I received Susan Cumming’s book Adventures of a One-Breasted Woman: Reclaiming My Moxie After Cancer from the publisher via LibraryThing‘s Early Reviewer programme.
About the author from Goodreads:
Susan Cummings is a writer, an actress and now a 20-year breast cancer survivor. Once a newspaper reporter, she has since been published in a number of literary journals and written songs and plays. Feeling alone and vulnerable after her mastectomy for early-stage breast cancer, she looked, in vain, for a memoir of another woman’s experiences after cancer treatment. Eventually she wrote the book she had sought. She lived in New York City for many years, but is now settled in western Massachusets.
The fact that I’ve read this book shows how I’ve become more adjusted to reading about cancer than I was a few years ago. At that time I had grave misgivings about reading about breast cancer because my mother had died from it many years ago. But I was diagnosed with breast cancer a year last August and was so encouraged by how treatment has improved over the years that I’m now able to face reading about it. I haven’t had a mastectomy as Susan Cummings had but I was able to identity with some of the feelings she describes. Even so, I hesitated about reading the book as everyone has their own ways of coping and everybody’s experience is different.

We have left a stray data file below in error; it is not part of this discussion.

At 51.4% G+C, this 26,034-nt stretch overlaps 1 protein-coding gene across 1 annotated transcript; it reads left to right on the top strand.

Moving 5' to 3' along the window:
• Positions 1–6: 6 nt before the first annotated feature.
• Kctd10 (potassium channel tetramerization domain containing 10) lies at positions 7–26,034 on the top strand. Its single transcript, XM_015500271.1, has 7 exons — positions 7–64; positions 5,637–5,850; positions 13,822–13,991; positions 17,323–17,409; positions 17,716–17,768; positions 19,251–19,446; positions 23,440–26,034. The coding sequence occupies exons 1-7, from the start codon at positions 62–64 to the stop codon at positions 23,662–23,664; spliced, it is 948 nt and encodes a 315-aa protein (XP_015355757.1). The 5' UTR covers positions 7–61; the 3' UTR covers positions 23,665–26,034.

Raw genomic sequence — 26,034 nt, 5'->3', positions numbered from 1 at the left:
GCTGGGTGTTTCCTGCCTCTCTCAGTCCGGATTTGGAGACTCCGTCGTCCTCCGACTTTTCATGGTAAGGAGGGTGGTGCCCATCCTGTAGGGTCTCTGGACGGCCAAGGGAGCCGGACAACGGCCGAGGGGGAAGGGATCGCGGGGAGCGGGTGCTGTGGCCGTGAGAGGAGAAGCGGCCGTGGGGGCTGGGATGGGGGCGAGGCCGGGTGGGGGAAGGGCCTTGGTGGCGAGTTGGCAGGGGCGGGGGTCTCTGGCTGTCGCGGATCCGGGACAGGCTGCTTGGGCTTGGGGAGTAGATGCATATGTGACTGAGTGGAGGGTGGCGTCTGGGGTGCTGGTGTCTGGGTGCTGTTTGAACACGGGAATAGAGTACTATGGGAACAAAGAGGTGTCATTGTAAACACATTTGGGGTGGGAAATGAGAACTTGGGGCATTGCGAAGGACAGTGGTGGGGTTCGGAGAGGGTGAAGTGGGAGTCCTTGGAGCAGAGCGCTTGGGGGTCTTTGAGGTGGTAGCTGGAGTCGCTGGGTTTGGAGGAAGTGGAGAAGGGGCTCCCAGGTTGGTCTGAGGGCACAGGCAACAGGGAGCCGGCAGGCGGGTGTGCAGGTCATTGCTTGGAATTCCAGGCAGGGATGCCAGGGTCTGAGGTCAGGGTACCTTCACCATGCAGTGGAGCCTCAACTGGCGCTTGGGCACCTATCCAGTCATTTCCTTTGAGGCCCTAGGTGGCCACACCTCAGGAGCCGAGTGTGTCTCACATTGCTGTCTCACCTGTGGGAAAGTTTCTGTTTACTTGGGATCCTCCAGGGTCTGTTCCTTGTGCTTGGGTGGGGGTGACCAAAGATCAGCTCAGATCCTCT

Susan Cummings was diagnosed with cancer in 1992 and she chose to have a mastectomy rather than a lumpectomy followed by radiation because her surgeon said it would be a more assured cure. She didn’t move on after the operation and struggled with fear that the cancer would recur and with shame about her disfigured body.
Her book follows her thoughts and feelings over the six years after her surgery with openness. At times she was depressed, at others more optimistic and cheerful, accepting her body for what it is. I thought it was very good, easy to read and encouraging to read about someone who had not only survived but had managed to overcome her problems and face up to life with courage. Throughout the book I thought she looked realistically at the options open to her. It’s also an account of relationships and how they change, about her childhood and about different and alternative methods of healing. I’m glad to have received and read it.